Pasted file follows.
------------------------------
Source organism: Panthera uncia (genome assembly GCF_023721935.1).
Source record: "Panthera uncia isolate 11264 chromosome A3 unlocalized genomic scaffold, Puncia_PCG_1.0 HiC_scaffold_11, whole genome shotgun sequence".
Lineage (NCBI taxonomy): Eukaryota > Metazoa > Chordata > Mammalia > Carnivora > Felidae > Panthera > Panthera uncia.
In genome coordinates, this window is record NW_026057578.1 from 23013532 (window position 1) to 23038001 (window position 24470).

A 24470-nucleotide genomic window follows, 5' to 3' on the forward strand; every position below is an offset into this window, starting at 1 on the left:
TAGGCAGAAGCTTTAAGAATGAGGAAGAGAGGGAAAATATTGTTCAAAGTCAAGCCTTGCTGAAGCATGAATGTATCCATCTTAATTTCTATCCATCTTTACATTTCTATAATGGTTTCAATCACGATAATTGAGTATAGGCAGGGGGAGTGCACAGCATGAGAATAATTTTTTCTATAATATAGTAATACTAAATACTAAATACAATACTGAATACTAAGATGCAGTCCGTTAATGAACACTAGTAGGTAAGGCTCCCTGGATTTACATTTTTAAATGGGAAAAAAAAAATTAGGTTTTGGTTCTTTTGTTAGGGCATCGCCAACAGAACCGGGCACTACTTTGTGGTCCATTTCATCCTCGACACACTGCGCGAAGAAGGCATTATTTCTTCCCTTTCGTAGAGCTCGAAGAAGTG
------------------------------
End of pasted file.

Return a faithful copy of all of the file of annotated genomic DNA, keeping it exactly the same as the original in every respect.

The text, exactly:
Source organism: Panthera uncia (genome assembly GCF_023721935.1).
Source record: "Panthera uncia isolate 11264 chromosome A3 unlocalized genomic scaffold, Puncia_PCG_1.0 HiC_scaffold_11, whole genome shotgun sequence".
Lineage (NCBI taxonomy): Eukaryota > Metazoa > Chordata > Mammalia > Carnivora > Felidae > Panthera > Panthera uncia.
In genome coordinates, this window is record NW_026057578.1 from 23013532 (window position 1) to 23038001 (window position 24470).

A 24470-nucleotide genomic window follows, 5' to 3' on the forward strand; every position below is an offset into this window, starting at 1 on the left:
TAGGCAGAAGCTTTAAGAATGAGGAAGAGAGGGAAAATATTGTTCAAAGTCAAGCCTTGCTGAAGCATGAATGTATCCATCTTAATTTCTATCCATCTTTACATTTCTATAATGGTTTCAATCACGATAATTGAGTATAGGCAGGGGGAGTGCACAGCATGAGAATAATTTTTTCTATAATATAGTAATACTAAATACTAAATACAATACTGAATACTAAGATGCAGTCCGTTAATGAACACTAGTAGGTAAGGCTCCCTGGATTTACATTTTTAAATGGGAAAAAAAAAATTAGGTTTTGGTTCTTTTGTTAGGGCATCGCCAACAGAACCGGGCACTACTTTGTGGTCCATTTCATCCTCGACACACTGCGCGAAGAAGGCATTATTTCTTCCCTTTCGTAGAGCTCGAAGAAGTG